We sampled the blue cheese burger, the Uber Cheese burger (with three different kinds melting off the top), and the "fish and crisp" sandwich. The burgers were both great - smoky flavor, soft buns, savory toppings that felt like quality marriages of taste instead of a cheap afterthought condiments. While they may not be my favorite burgers in all of Las Vegas, they are still really, very good and absolutely worth your time and stomach space.
The fish sandwich had an odd presentation - the bulk of a beer battered cod (including the tail) wedged into a mini-loaf of bread with dill tartar sauce - but was as good as the fish and chips that we have sampled at other Gordon Ramsay restaurants and that's saying a lot.
Oh and you can't forget about the milkshakes. Each is a towering construction of creamy goodness with three different layers of flavors that you can either consume one at a time or mix together. The caramel, chocolate, and toffee was our favorite.
Prices are pretty reasonable. Burgers are all $14-$16 and you can get a buck off if you show your Total Rewards players' club card. More than McDonald's, sure, but about average for an upscale burger joint like this.
Show Review: JabbaWockeeZ PRiSM
As shows like "Dancing with the Stars" and "So You Think You Can Dance" move from buzzworthy mega-hits to comfortable middle-America television viewing, so too have JabbaWockeeZ made a move, both geographically and tonally. Now in their own custom theater at Luxor, the hip-hop dance crew's show seems to be aiming for a broader audience than just the B-Boy afficianados that follow their every move. Whether or not that's a good thing depends on your point of view.
As a bit of background, the troupe got their big break on another televised dance competition, "America's Best Dance Crew" on MTV. Their gimmick was what set them apart - all of the dancers are covered from head to toe, including masks - but it was their talent in the hip-hop style that allowed them to take the title.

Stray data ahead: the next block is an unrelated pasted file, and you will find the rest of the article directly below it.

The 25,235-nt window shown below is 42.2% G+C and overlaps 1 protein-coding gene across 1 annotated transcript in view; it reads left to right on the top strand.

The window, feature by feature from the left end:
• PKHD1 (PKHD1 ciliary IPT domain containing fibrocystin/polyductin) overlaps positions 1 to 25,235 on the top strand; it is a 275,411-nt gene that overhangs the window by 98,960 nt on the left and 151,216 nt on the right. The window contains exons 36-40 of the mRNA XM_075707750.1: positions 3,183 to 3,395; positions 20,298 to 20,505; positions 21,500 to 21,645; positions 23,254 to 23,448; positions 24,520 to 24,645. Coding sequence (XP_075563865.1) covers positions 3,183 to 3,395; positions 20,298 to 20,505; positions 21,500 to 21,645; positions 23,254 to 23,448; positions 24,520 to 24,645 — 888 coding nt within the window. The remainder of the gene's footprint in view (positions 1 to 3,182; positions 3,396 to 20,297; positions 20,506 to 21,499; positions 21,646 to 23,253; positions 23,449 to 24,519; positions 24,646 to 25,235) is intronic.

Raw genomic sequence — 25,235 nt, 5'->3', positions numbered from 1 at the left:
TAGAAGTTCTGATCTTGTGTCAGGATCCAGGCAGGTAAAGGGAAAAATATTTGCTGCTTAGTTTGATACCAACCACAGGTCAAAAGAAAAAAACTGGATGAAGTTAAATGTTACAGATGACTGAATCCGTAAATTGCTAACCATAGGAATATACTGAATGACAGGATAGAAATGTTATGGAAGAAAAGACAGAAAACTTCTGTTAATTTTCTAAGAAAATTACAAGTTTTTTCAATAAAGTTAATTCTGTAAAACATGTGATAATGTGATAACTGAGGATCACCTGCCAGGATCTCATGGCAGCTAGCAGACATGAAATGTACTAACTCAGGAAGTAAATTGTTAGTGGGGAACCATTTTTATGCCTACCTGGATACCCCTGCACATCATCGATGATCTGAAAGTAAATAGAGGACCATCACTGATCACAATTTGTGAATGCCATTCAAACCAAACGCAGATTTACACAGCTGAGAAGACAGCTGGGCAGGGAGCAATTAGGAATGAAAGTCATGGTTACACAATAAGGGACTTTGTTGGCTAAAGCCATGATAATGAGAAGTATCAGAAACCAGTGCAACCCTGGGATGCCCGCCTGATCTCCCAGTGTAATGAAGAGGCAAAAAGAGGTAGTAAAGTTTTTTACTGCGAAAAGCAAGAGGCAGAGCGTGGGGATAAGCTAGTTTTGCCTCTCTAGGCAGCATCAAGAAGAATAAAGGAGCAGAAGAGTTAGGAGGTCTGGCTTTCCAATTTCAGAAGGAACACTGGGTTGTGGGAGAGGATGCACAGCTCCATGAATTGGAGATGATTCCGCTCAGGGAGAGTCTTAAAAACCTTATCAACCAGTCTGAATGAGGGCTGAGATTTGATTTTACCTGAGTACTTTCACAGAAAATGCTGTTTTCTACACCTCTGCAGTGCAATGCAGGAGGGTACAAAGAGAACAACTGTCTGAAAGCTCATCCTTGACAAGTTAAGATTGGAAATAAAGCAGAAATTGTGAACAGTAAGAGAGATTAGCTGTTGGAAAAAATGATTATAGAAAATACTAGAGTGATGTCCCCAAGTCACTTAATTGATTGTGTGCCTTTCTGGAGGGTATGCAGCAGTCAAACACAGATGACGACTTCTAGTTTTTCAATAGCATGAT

After a series of sold-out short-stint runs at MGM Grand, JabbaWockeeZ got a full-time gig at Monte Carlo in 2010 and now have a moderately sized and very comfy theater on the second-floor attractions level at Luxor.
The show is basically a series of hip-hop dance routines wrapped up in a (very) loose storyline about yin and yang, left brain versus right bright, and living a life in full color. Or something like that. The only words spoken are from random snippets of movie and TV dialogue so it's definitely open to intepretation.
But nevermind that - here it is all about the dance and here is where the real difference is between the old and new show.
The crew of guys (are they guys? who knows?) specializes in hip-hop movement but they throw in a mix of other styles from pop and lock to B-boy to even some modern, almost lyrical movement. Some of what they do is as ingenious and exciting as it always has been. A piece where they worked together with a video screen behind them to simulate various modes of transportation from car to plane to submarine is kind of brilliant and the section where they evoke a Motown singing group is inventive and fun.
But then they go and do "Gangham Style" and "The Harlem Shake" just because they know it'll get cheers from the audience and people who came to see actual "dance" sigh.
And even the good stuff doesn't hit the kinds of soaring heights their previous show did. There was a JabbaWockeeZ version of dance's greatest hits starting with a hip-hop homage to Gene Kelly in "Singing in the Rain" and blasting through James Brown and '70s funk, and 80's rap styles that was as close to genius as you can get in a Las Vegas show.
By comparison, everything here feels a little more safe, more mainstream, and more aimed toward a mass-appeal audience. I point to "Gangham Style" once again as evidence.
There was also a little disappointment from the technique perspective in some areas. One of the keys to this type of dance is the hard-hitting, exacting precision in which it is executed. Too many times the dancers were not quite in sync with one another and that's so unlike the JabbaWockeeZ that it was a bit jarring. Maybe I just caught them on an off night.
It's worth noting that most of the routines are not the high-energy hip hop that you might see on music videos or even in segments on SYTYCD. It's slower and more exacting as the group moves in waves of motion, interacting with one another.
Having said that, their masked shtick is fun and often funny. The crew's blank-expression face coverings evokes a dancing version of the Blue Man Group especially when they are doing audience participation skits. Warning: if you are a pretty woman and you see them coming your way just go with it and try to have fun.
The first time I saw JabbaWockeeZ I had low expectations and was blown away. This time I had high expectations and was a little let down, but only a little. It is still the best purely dance-focused show in Las Vegas.